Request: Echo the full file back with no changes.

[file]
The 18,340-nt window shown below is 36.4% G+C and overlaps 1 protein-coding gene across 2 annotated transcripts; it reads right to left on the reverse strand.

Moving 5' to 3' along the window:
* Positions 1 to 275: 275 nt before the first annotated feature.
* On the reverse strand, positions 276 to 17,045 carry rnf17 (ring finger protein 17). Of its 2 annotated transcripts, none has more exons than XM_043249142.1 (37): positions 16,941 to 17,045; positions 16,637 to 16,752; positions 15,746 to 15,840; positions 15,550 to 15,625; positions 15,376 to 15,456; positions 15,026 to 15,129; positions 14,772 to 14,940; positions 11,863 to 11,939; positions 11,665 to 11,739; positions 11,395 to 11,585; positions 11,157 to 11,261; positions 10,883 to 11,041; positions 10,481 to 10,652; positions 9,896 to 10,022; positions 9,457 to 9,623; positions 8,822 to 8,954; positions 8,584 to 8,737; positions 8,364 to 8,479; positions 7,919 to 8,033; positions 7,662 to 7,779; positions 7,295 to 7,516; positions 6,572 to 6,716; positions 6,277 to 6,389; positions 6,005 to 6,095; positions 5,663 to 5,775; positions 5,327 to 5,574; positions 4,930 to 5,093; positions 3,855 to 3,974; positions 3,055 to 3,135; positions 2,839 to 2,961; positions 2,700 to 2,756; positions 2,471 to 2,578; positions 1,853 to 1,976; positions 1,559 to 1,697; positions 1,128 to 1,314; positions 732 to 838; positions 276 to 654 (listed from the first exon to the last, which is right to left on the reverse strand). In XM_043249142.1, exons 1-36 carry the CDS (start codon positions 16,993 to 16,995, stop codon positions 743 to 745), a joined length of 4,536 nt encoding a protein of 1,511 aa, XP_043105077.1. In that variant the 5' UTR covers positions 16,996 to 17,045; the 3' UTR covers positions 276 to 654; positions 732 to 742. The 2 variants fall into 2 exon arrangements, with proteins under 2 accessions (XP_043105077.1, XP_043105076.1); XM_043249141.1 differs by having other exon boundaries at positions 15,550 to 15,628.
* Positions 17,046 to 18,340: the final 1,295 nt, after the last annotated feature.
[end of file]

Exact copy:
The 18,340-nt window shown below is 36.4% G+C and overlaps 1 protein-coding gene across 2 annotated transcripts; it reads right to left on the reverse strand.

Moving 5' to 3' along the window:
* Positions 1 to 275: 275 nt before the first annotated feature.
* On the reverse strand, positions 276 to 17,045 carry rnf17 (ring finger protein 17). Of its 2 annotated transcripts, none has more exons than XM_043249142.1 (37): positions 16,941 to 17,045; positions 16,637 to 16,752; positions 15,746 to 15,840; positions 15,550 to 15,625; positions 15,376 to 15,456; positions 15,026 to 15,129; positions 14,772 to 14,940; positions 11,863 to 11,939; positions 11,665 to 11,739; positions 11,395 to 11,585; positions 11,157 to 11,261; positions 10,883 to 11,041; positions 10,481 to 10,652; positions 9,896 to 10,022; positions 9,457 to 9,623; positions 8,822 to 8,954; positions 8,584 to 8,737; positions 8,364 to 8,479; positions 7,919 to 8,033; positions 7,662 to 7,779; positions 7,295 to 7,516; positions 6,572 to 6,716; positions 6,277 to 6,389; positions 6,005 to 6,095; positions 5,663 to 5,775; positions 5,327 to 5,574; positions 4,930 to 5,093; positions 3,855 to 3,974; positions 3,055 to 3,135; positions 2,839 to 2,961; positions 2,700 to 2,756; positions 2,471 to 2,578; positions 1,853 to 1,976; positions 1,559 to 1,697; positions 1,128 to 1,314; positions 732 to 838; positions 276 to 654 (listed from the first exon to the last, which is right to left on the reverse strand). In XM_043249142.1, exons 1-36 carry the CDS (start codon positions 16,993 to 16,995, stop codon positions 743 to 745), a joined length of 4,536 nt encoding a protein of 1,511 aa, XP_043105077.1. In that variant the 5' UTR covers positions 16,996 to 17,045; the 3' UTR covers positions 276 to 654; positions 732 to 742. The 2 variants fall into 2 exon arrangements, with proteins under 2 accessions (XP_043105077.1, XP_043105076.1); XM_043249141.1 differs by having other exon boundaries at positions 15,550 to 15,628.
* Positions 17,046 to 18,340: the final 1,295 nt, after the last annotated feature.